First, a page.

Conventional cultural anthropology’s thinking was that tribal people were peaceful, that Darwinism had nothing to say about human behavior and culture, and that material resources were the cause of conflict.
Current Science is refuting all 3 assumptions. Mortality from violence is very common in small-scale societies today and in the past. Almost one-third of such people die in raids and fights, and the death rate is twice as high among men as among women. This is a far higher death rate than experienced even in countries worst hit by World War II. Thomas Hobbes’s “war of each against all” looks more accurate for humanity in a state of nature than Jean-Jacques Rousseau’s “noble savage,” though anthropologists today prefer to see a continuum between these extremes.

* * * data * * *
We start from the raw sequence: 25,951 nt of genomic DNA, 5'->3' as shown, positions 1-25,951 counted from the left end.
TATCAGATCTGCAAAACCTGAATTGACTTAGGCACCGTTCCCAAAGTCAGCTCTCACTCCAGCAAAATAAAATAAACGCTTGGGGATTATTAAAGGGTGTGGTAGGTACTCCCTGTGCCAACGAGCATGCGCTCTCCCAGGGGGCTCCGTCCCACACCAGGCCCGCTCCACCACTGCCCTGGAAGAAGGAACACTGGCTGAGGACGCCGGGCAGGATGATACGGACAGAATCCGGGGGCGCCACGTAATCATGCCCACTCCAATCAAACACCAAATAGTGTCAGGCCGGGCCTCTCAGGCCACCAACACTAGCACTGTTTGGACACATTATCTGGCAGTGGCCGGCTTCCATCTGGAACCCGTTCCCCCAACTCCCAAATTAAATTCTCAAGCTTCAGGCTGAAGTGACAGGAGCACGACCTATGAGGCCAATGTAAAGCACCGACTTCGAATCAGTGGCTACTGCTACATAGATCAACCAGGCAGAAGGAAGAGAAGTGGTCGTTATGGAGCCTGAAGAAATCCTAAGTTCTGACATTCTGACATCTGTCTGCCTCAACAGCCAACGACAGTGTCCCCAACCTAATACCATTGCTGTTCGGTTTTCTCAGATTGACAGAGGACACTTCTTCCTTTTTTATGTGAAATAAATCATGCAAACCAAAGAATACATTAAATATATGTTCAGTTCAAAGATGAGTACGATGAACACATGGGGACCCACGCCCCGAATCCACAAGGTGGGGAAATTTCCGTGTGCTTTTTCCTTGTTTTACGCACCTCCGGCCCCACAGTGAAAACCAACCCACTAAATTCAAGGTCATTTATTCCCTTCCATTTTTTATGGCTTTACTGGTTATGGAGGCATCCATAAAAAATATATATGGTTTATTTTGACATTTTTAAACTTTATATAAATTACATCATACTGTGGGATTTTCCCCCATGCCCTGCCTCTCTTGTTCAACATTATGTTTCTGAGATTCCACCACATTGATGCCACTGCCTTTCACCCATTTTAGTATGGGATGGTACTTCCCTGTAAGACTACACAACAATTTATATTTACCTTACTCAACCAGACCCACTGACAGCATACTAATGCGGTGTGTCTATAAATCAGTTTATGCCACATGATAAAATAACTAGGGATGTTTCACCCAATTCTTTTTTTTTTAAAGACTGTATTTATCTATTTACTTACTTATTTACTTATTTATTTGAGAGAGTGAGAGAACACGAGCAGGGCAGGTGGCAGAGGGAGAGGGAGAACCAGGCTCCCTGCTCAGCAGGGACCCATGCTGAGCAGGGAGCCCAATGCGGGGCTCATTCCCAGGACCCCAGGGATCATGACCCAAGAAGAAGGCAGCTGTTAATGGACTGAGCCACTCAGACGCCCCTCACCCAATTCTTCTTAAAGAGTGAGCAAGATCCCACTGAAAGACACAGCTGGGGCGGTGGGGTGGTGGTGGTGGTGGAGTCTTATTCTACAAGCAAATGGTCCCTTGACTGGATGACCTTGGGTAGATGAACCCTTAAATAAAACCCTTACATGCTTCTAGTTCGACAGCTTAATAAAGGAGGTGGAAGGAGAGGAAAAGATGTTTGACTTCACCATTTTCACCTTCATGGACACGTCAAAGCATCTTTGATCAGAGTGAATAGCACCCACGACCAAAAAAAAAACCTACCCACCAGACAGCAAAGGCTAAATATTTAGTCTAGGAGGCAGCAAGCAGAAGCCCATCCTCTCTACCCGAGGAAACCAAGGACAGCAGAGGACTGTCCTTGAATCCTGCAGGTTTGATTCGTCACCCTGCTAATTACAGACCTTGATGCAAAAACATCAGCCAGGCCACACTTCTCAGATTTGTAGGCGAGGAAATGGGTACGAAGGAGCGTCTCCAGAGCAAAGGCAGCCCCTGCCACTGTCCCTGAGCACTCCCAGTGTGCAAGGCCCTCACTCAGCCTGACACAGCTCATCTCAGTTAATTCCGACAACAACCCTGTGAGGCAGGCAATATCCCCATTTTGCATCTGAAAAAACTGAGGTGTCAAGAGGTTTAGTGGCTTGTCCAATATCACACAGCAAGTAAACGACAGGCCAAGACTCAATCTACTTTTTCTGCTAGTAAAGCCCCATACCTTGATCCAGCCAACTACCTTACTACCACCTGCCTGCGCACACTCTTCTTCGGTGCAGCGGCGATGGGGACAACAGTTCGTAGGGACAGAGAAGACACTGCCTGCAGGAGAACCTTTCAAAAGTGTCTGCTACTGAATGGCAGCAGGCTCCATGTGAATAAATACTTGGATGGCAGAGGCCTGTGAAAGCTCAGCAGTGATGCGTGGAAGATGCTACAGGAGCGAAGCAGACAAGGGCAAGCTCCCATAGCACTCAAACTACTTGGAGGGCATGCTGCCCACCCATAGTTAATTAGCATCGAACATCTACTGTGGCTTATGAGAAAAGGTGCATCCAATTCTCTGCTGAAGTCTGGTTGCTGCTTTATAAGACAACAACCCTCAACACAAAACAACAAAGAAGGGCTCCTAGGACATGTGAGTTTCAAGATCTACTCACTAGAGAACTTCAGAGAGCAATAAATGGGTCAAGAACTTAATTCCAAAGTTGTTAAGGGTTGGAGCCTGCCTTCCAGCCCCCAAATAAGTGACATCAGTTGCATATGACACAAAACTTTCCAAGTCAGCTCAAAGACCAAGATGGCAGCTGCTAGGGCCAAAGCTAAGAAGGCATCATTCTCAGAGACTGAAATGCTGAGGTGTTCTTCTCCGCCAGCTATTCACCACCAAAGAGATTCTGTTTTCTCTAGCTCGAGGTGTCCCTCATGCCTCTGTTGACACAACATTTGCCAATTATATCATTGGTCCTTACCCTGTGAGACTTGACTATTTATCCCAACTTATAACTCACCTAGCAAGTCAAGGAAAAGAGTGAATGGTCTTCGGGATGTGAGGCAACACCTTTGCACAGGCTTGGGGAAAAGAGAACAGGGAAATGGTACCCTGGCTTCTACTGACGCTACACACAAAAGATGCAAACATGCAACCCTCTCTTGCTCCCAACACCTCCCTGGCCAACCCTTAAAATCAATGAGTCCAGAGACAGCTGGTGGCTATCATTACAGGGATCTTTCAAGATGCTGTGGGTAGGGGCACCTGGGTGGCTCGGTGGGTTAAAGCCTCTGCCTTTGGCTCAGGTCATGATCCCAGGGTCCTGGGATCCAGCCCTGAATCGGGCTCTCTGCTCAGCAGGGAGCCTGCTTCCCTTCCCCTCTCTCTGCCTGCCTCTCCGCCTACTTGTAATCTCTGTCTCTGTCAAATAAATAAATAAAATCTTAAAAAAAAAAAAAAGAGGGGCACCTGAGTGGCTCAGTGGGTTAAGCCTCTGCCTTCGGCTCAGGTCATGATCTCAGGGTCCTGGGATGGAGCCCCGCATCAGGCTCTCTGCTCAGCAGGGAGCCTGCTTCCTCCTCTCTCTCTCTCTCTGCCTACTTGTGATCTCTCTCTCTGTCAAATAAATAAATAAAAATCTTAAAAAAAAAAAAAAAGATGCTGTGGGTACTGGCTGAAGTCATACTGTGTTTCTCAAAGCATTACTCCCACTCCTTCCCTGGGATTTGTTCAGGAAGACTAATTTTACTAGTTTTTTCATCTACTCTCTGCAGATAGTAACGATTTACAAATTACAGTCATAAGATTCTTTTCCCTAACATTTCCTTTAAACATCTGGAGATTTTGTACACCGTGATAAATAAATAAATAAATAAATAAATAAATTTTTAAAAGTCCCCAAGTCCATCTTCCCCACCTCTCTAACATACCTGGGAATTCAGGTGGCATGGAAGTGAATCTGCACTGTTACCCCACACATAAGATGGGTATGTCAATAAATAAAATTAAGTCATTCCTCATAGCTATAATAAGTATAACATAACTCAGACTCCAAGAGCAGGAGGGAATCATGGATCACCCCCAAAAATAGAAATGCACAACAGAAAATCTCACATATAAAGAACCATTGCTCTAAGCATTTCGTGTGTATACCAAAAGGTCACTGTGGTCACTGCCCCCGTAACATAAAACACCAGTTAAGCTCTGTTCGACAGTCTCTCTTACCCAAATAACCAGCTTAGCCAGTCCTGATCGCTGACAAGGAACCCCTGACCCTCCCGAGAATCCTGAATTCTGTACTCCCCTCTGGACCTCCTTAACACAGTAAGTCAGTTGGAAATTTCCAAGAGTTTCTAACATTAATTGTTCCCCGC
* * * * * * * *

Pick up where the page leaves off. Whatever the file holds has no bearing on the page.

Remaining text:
A Darwinian explanation of warfare would imply that similar kinds of violence might have evolved in other group-living animals. In recent years, Richard Wrangham of Harvard University has described chronic intergroup violence among chimpanzees.
But what is the motive for such killing? Robert Walker of the University of Missouri, Columbia, and Drew Bailey of Carnegie Mellon University last year published a survey of “Body Counts in Lowland South American Violence” and concluded that motives include revenge for previous killings, jealousy over women, capture of women and children and, less often, theft of material goods. Come to think of it, sounds just like the Trojan War